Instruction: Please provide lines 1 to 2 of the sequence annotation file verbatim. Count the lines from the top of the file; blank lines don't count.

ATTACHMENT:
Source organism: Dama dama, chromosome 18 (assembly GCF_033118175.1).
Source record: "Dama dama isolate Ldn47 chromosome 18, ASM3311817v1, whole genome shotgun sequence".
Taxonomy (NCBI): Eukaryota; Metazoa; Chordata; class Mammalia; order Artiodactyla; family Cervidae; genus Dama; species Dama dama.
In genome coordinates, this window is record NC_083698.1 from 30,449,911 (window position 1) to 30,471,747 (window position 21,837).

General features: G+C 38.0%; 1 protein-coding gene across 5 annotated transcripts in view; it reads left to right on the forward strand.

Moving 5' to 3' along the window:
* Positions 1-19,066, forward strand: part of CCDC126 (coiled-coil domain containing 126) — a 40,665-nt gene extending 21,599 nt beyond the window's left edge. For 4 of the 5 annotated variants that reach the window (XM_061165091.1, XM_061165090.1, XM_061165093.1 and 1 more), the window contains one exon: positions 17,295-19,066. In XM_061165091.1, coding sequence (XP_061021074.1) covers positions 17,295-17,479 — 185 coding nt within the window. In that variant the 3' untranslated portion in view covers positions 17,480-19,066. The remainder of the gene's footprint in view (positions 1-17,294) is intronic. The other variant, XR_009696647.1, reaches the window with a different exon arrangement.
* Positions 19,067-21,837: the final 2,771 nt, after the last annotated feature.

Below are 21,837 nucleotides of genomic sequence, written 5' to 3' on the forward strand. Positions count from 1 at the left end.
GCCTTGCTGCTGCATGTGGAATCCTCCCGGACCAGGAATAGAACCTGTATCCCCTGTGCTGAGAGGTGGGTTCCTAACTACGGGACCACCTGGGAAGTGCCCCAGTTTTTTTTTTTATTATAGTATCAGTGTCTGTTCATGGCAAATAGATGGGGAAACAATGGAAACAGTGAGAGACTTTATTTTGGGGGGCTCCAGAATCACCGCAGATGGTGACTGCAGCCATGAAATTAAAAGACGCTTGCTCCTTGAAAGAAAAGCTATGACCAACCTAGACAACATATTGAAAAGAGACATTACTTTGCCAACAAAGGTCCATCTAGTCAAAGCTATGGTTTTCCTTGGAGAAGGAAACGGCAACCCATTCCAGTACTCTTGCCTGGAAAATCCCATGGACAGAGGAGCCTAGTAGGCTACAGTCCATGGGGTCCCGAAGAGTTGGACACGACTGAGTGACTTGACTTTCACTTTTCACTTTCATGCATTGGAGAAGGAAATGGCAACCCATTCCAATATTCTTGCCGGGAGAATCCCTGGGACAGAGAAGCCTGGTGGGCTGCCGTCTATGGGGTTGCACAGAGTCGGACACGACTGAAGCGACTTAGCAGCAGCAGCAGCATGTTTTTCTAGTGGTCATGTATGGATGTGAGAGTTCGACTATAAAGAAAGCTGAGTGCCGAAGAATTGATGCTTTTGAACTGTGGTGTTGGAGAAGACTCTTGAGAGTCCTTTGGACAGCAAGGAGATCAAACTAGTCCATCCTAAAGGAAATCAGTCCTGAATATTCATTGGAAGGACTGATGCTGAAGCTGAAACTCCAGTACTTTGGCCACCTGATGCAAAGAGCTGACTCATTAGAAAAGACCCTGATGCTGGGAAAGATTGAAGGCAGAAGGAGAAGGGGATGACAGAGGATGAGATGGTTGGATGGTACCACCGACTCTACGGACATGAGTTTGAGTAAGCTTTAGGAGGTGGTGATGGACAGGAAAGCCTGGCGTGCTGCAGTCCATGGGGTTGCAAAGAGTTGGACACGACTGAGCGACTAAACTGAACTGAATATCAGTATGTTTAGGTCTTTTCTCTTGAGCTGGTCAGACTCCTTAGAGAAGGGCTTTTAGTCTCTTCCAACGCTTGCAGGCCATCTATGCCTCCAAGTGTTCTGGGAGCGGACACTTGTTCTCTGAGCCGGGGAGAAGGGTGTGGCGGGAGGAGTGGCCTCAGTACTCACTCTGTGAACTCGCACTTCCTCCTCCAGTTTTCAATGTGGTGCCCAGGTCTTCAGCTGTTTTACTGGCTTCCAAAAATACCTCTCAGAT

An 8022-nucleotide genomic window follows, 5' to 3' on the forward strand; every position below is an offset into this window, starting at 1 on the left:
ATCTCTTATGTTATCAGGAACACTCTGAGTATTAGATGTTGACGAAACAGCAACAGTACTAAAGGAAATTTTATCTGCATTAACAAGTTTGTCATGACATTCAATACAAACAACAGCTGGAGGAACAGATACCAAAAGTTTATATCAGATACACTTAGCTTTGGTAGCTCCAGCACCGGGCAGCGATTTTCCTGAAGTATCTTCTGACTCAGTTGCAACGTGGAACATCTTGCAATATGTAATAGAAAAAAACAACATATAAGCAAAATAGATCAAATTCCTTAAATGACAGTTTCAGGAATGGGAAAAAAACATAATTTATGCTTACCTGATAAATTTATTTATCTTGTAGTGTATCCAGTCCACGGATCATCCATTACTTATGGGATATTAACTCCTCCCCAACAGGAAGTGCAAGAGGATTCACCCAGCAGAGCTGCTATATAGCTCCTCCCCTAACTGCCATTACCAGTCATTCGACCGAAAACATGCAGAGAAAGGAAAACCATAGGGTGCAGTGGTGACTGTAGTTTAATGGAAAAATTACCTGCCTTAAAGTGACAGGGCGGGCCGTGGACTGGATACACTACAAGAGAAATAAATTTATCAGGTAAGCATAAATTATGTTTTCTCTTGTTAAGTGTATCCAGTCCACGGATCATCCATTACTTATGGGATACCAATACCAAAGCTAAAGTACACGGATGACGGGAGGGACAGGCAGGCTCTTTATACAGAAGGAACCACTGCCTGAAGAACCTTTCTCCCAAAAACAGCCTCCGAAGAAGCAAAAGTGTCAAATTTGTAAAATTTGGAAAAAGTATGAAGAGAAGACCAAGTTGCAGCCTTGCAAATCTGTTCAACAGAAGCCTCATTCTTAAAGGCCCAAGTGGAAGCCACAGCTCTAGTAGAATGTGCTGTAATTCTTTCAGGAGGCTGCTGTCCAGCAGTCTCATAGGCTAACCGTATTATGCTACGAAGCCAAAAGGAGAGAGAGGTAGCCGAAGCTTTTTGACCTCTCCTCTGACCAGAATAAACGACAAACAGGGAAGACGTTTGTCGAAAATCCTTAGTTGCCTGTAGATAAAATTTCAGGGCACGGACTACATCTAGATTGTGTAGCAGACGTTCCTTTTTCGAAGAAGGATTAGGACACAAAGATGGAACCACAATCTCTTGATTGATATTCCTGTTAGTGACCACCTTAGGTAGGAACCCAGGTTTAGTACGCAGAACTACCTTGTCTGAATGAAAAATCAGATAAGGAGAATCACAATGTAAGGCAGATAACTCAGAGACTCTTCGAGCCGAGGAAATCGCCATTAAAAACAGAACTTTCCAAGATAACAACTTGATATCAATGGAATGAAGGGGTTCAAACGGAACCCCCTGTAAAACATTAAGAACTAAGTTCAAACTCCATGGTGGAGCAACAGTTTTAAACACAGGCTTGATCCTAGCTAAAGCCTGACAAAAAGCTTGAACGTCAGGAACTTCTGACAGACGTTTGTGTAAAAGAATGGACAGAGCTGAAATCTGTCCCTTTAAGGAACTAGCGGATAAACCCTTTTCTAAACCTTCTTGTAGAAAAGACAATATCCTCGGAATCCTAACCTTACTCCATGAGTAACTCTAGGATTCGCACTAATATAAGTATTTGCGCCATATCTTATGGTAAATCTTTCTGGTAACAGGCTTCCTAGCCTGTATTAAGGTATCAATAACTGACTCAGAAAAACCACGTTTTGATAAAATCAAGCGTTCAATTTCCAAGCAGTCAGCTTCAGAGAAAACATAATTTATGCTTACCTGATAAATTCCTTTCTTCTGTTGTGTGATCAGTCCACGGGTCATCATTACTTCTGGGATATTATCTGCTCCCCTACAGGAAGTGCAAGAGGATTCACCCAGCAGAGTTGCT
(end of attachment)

Source organism: Dama dama, chromosome 18 (assembly GCF_033118175.1).
Source record: "Dama dama isolate Ldn47 chromosome 18, ASM3311817v1, whole genome shotgun sequence".